MEDFORD — It’s a problem borne of the opioid crisis that sometimes can’t be detected until it’s too late: A woman uses opioids during pregnancy but keeps her drug abuse secret.
But within hours of giving birth, the cries of an inconsolable newborn can reveal the new mother’s painful secret.
“They’re withdrawing and behaving no different than what we would see in an adult,”said Donna Sherrill, director of Maternal Child Health at Winchester Hospital. “They’re hard to stabilize. They tend to be thrashing about and [there’s] a lot of shrieking, a lot of high screaming. We have a hard time consoling them.”
The rocky start in the nursery might only be the beginning of the hard times for infants who were exposed to substances like opioids, alcohol, or nicotine in the womb or face withdrawal symptoms after birth, experts said Thursday at the monthly meeting of the Eastern Middlesex Opioid Task Force.
The use of opioids by parents or caregivers can have devastating effects on children, who have witnessed overdoses and drug abuse, or even died from sudden infant death syndrome while the people watching them were high, Middlesex District Attorney Marian T. Ryan said.
When she began examining the issue, Ryan said, Middlesex County’s eight birthing hospitals were seeing an average of one baby born every month to a mother who abused substances during pregnancy.
“We’ve tried to take a deeper look at who else is being victimized in this epidemic,” said Ryan, who led the meeting at Lawrence Memorial Hospital of Medford. “I don’t think people have really been looking at this piece.”
The evidence of the problem is pervasive and disturbing, Ryan said.
Last week, a 5-week-old died after his father said he and the boy’s mother took a substance at a home in Marlborough. Authorities have not identified what the parents ingested or how the baby died.
Last month, police in Tewksbury caught a man and woman using heroin inside a car carrying an 8-week-old baby, authorities said. During one stretch this fall, 19 children across Middlesex County witnessed their parents or caregivers overdose, and earlier this week a 3-year-old girl saved her mother from a suspected heroin overdose by fetching a neighbor, Ryan said.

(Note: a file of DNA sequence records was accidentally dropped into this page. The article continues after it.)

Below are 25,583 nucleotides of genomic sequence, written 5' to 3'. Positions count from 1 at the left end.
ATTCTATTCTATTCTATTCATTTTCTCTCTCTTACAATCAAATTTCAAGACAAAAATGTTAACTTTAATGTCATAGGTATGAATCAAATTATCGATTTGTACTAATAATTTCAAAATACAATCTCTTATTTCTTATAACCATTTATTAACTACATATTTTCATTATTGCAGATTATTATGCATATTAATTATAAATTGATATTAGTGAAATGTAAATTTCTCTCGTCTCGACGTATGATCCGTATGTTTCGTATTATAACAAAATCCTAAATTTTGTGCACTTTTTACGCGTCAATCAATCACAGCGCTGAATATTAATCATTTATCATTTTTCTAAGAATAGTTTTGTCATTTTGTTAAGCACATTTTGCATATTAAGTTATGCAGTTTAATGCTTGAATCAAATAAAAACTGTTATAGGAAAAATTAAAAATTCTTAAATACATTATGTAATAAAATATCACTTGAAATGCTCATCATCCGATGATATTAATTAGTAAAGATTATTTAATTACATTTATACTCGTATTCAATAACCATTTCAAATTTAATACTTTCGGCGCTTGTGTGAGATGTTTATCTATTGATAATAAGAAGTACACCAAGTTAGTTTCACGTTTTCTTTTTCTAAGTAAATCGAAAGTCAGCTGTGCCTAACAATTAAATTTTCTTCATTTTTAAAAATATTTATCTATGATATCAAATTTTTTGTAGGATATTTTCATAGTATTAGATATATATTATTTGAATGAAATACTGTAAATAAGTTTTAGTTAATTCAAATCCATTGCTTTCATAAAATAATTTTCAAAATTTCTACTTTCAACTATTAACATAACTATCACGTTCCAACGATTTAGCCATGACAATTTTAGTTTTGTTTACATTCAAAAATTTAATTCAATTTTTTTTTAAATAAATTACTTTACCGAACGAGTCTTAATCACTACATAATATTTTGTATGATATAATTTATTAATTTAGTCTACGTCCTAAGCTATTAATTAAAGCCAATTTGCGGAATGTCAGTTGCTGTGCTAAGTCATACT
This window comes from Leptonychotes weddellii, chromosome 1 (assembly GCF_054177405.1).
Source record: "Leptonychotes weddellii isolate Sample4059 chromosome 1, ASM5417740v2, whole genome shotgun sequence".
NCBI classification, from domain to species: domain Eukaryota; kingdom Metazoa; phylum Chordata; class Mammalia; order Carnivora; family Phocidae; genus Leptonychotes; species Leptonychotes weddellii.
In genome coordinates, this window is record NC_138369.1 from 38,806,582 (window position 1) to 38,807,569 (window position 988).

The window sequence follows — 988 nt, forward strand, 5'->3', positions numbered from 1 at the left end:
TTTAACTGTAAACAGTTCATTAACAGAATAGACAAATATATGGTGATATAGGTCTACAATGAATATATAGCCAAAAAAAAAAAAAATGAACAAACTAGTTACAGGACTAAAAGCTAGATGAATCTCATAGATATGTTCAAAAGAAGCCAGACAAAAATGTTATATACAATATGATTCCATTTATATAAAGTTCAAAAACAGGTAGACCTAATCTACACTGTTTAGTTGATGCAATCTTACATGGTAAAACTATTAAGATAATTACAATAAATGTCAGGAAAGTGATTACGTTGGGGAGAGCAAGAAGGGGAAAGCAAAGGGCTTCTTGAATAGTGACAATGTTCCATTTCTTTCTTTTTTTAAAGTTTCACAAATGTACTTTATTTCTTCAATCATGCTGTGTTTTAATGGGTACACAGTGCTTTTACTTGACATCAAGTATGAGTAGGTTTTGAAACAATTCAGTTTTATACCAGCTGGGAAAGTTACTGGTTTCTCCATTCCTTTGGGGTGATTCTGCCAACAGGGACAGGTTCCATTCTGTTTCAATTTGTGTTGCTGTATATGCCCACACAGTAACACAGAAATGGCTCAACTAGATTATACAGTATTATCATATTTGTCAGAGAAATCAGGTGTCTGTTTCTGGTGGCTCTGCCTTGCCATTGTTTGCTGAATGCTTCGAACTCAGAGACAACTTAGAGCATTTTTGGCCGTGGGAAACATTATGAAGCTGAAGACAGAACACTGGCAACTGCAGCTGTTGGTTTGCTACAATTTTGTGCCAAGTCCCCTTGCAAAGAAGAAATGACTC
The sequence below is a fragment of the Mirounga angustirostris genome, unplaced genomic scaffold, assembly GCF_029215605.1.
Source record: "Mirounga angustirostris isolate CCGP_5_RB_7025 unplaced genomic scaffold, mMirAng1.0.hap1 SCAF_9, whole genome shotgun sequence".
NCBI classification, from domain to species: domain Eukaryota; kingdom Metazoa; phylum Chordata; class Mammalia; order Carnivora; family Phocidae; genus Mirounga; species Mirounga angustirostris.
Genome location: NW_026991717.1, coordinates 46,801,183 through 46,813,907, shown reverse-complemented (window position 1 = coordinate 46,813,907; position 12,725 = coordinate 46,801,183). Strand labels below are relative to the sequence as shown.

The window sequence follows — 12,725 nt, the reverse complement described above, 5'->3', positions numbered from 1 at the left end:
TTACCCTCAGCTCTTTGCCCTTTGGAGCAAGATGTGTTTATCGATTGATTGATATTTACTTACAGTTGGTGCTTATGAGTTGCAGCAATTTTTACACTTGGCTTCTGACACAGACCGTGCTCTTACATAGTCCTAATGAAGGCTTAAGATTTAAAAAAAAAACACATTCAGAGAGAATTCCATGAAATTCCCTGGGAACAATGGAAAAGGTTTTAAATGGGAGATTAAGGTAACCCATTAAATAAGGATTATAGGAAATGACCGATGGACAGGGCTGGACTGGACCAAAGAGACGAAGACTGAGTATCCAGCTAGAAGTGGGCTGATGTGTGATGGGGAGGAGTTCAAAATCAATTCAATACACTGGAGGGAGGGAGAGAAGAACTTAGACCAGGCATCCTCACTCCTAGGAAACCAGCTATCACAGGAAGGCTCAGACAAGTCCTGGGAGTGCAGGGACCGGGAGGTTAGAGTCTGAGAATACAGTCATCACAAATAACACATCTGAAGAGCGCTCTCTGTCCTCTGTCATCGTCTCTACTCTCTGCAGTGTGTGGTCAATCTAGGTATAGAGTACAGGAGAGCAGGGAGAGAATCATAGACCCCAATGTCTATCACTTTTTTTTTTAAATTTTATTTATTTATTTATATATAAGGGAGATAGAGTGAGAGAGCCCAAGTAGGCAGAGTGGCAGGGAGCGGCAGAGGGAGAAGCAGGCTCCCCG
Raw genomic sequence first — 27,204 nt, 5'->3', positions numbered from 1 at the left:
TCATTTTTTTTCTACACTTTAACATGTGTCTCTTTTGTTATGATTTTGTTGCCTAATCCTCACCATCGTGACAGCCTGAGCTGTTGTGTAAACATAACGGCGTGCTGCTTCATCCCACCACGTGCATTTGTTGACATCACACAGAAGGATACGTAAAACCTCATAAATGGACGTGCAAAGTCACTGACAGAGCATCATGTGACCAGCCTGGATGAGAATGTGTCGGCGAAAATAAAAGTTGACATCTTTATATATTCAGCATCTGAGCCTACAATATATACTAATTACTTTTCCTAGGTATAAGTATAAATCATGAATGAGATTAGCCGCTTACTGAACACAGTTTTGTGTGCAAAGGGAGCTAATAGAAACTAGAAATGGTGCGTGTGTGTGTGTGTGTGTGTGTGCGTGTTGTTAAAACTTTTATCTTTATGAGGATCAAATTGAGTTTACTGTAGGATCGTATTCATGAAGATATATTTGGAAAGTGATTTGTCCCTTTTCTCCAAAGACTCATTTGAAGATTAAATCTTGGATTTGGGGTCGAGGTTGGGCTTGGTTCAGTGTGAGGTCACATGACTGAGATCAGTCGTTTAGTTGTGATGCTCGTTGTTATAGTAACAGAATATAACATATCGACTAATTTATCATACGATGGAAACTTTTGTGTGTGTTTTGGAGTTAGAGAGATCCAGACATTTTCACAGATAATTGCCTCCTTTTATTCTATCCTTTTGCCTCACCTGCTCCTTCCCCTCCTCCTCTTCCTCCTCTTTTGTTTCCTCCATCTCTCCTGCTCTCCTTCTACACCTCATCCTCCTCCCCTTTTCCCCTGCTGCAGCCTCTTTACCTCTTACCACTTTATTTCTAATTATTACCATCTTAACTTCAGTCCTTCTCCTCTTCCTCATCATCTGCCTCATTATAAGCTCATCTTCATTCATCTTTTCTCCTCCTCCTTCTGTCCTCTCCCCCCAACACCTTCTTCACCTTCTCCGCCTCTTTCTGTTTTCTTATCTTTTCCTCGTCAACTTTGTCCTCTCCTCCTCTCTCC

“It’s wrong on so many levels,” she said.
Since 2015, several programs have launched in Middlesex County to combat the problem, Ryan said.
One collaboration led by Ryan’s office, Hallmark Health System, and Jewish Family & Children’s Service is aimed at providing services and medical care for women with drug abuse problems or mental illness and their young children, said Sue Appleyard, a social worker involved in the project.
Another program in the Lowell area dispatches a clinician to the homes of overdose victims with children and offers mental health treatment plans to families, Ryan said. She said she also does outreach for grandparents who are raising their grandchildren because of an opioid abuse problem in the family.
At Melrose-Wakefield Hospital, a program was started last year to connect pregnant women who abuse opioids with medical care, housing resources, and early-intervention services for their children.
“If you have an opioid use disorder, it’s hard to come forward,” said Carol Plotkin, executive director of Collaborative Outreach and Adaptable Care at Hallmark Health. “Our work really is to reduce the stigma and the fear so women can go and get prenatal care, which is their best shot, of course, of having a healthy pregnancy.”
Ryan said Massachusetts will be dealing with the fallout from the opioid crisis for years to come.
“If we could shut off the opioid issue right now, we still got a generation of people beginning with these youngest kids who we’re going to be dealing with,” she said. “This is prevention at its most basic.”